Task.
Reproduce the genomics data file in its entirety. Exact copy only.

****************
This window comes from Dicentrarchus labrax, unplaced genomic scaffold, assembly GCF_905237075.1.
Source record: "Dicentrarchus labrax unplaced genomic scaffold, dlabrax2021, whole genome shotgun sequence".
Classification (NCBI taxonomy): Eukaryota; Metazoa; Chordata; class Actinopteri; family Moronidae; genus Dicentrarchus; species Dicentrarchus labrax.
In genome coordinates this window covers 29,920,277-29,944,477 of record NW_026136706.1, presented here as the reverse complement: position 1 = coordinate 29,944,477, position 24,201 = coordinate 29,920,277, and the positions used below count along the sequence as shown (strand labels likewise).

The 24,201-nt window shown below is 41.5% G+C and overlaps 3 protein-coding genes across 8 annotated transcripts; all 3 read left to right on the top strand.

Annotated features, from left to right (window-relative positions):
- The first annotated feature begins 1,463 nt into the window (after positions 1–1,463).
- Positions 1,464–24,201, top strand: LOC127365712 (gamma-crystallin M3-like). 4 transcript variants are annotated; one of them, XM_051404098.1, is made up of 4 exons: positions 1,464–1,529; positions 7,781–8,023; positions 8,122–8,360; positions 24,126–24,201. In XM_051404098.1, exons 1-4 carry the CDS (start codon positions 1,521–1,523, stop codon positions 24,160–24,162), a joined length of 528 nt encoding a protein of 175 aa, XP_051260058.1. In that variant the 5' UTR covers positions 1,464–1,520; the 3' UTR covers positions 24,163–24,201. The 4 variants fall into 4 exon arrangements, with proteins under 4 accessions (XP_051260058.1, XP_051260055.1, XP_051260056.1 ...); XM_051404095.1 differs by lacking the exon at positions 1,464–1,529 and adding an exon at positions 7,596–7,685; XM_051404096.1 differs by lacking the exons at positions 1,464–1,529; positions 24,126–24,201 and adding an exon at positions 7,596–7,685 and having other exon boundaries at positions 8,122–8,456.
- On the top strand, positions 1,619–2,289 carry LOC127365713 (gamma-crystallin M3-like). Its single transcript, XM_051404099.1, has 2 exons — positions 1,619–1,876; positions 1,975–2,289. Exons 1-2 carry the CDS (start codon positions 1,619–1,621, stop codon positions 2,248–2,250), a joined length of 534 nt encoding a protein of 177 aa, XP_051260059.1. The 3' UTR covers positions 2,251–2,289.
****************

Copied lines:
This window comes from Dicentrarchus labrax, unplaced genomic scaffold, assembly GCF_905237075.1.
Source record: "Dicentrarchus labrax unplaced genomic scaffold, dlabrax2021, whole genome shotgun sequence".
Classification (NCBI taxonomy): Eukaryota; Metazoa; Chordata; class Actinopteri; family Moronidae; genus Dicentrarchus; species Dicentrarchus labrax.
In genome coordinates this window covers 29,920,277-29,944,477 of record NW_026136706.1, presented here as the reverse complement: position 1 = coordinate 29,944,477, position 24,201 = coordinate 29,920,277, and the positions used below count along the sequence as shown (strand labels likewise).

The 24,201-nt window shown below is 41.5% G+C and overlaps 3 protein-coding genes across 8 annotated transcripts; all 3 read left to right on the top strand.

Annotated features, from left to right (window-relative positions):
- The first annotated feature begins 1,463 nt into the window (after positions 1–1,463).
- Positions 1,464–24,201, top strand: LOC127365712 (gamma-crystallin M3-like). 4 transcript variants are annotated; one of them, XM_051404098.1, is made up of 4 exons: positions 1,464–1,529; positions 7,781–8,023; positions 8,122–8,360; positions 24,126–24,201. In XM_051404098.1, exons 1-4 carry the CDS (start codon positions 1,521–1,523, stop codon positions 24,160–24,162), a joined length of 528 nt encoding a protein of 175 aa, XP_051260058.1. In that variant the 5' UTR covers positions 1,464–1,520; the 3' UTR covers positions 24,163–24,201. The 4 variants fall into 4 exon arrangements, with proteins under 4 accessions (XP_051260058.1, XP_051260055.1, XP_051260056.1 ...); XM_051404095.1 differs by lacking the exon at positions 1,464–1,529 and adding an exon at positions 7,596–7,685; XM_051404096.1 differs by lacking the exons at positions 1,464–1,529; positions 24,126–24,201 and adding an exon at positions 7,596–7,685 and having other exon boundaries at positions 8,122–8,456.
- On the top strand, positions 1,619–2,289 carry LOC127365713 (gamma-crystallin M3-like). Its single transcript, XM_051404099.1, has 2 exons — positions 1,619–1,876; positions 1,975–2,289. Exons 1-2 carry the CDS (start codon positions 1,619–1,621, stop codon positions 2,248–2,250), a joined length of 534 nt encoding a protein of 177 aa, XP_051260059.1. The 3' UTR covers positions 2,251–2,289.